Saturday 8 April 2006

Graham Greene

[From my review, awaiting publication, of Fr Ian Ker's 'The Catholic Revival in English Literature, 1845-1961.]

Fr Ker devotes the first three pages on Greene to the question of whether or not Greene "ever believed in hell and mortal sin", rather than in, as Greene himself put it, "a sort of purgatory." This is because "the two themes, together with the possibility of forgiveness in Confession and the unlimited mercy of God, are integral to his finest writing, which is what makes his denial so paradoxical." In order to explore Greene’s use of these themes, it is necessary to "see how he blends these most traditional Catholic motifs with two very contemporary influences on the novel to create an altogether new kind of fiction in the English language. These two related influences, of which Greene was very conscious, are the cinema and the thriller."
Cinematic technique is more conducive to Catholicism, which engages all the senses and is particularly concerned with visual culture, than to classical Protestantism, which emphasises, practically to the exclusion of all else, the written and preached Word, so that it could not have spread as it did but for the invention of the printing press. In the new, visual age of the late twentieth century, even Evangelical churches moved in a Pentecostal and Charismatic direction, the more to encourage "physical body movements rather than cerebral preaching and reading".
But in that century’s middle years, there was simply no doubt that Catholicism, with its "stained-glass windows, pictures, and statues" appealed to the camera in a way that the reading out of long Biblical or Prayer Book passages, incorporating extended preaching on the former, simply did not. In the post-Conciliar age, there is a lesson here, for all the importance now attached, perfectly correctly and fully within Sacred Tradition, to Scripture and to Holy Preaching. This reviewer recalls here Jean Baudrillard, who sees in the dispute over the Postmodern celebration of the image the conflict between the French Jesuits and Huguenot iconoclasm.
The thriller, in turn, lends itself especially well to the cinema, and vice versa, as Greene illustrated so powerfully in The Third Man, actually written with a view to the screen adaptation that it did indeed so famously receive. Greene’s use of cinema and of the thriller genre is very Chestertonian, and Chesterton enables us to see it as fundamentally Thomist: great art, communicating great ideas, is made possible, even most possible, by adapting the medium and the genre that speaks most powerfully to Toots, to Miss Podsnap, to the Misses Pecksniff, to Sam Weller and the rest (in a word, to rusticus), because it speaks most powerfully of them and for them.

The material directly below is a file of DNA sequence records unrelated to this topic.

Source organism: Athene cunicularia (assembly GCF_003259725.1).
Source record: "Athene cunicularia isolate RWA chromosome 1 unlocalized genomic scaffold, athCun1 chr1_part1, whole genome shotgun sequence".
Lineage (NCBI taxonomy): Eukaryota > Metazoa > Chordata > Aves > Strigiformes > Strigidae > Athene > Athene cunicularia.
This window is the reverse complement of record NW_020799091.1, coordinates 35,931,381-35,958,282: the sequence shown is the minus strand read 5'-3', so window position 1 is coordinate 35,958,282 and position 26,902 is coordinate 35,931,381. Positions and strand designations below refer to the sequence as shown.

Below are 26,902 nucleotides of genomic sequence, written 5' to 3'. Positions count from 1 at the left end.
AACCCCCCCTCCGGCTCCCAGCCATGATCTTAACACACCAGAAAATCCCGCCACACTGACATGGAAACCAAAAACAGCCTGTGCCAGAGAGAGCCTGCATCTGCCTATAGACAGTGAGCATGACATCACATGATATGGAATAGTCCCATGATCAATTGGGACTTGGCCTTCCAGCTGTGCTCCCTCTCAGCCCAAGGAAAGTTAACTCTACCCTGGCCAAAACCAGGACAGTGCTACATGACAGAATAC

And what could be more powerful than treatments of sin and damnation, and of the possibility of redemption therefrom with the sacramental system provided by a Church which, in Britain at that time, still found Her following overwhelmingly from among the people who most frequented the cinema and most read thrillers, whom Dickens might have created, whose wisdom was recognised and articulated by Chesterton and by Saint Thomas? And is not evil the stuff of which thrillers are made?
Greene saw the connection between this and Catholicism when he witnessed the latter’s persecution in Mexico and during the Spanish Civil War: "the four key ingredients of Greene’s most creative period could now gel together – evil, Catholicism, the cinema, and the thriller." While this remained most vital to him, he produced his best novels: Brighton Rock, The Power and the Glory, The Heart of the Matter and The End of the Affair. It is those who believe in hell and the devil that are closest to them; and in Britain in the middle twentieth century, those were the Catholics.
Would that they still were, and that Catholics still recognised the reality of evil in the midst of what Chesterton, Dickens and Saint Thomas recognised as the flawed beauty of this world. In today’s Anglophonia, the reality of hell and the devil, and the consciousness of personal and societal sin, is most evident among those who do not share that Chestertonian, Dickensian, Thomist optimism, while that optimism has become perverted into Pelagianism, universalism, antinomianism and an essentially Whig or Marxist belief in the perfectability of this world by purely human efforts.
Alas, Greene was to head down that road, and even to lead others down it, in his later life. The Catholic who reads, admires, marvels at and even loves Greene’s Catholic quartet must constantly be asking "Why?", looking for the seeds of future degeneration from orthodoxy, and prayerfully taking care to avoid ingesting them.
A not conspicuously pro-Catholic cultural élite’s exaltation of Greene as post-War Britain’s pre-eminent and definitive Catholic writer has achieved its end, and made Greene’s later views de rigeur for the Catholic middle class that was only beginning to appear at the peak of Greene’s powers, but which has come to predominate among British Catholics. Greene is certainly the (not very funny) Joker in this book’s pack of six.

No comments:

Post a Comment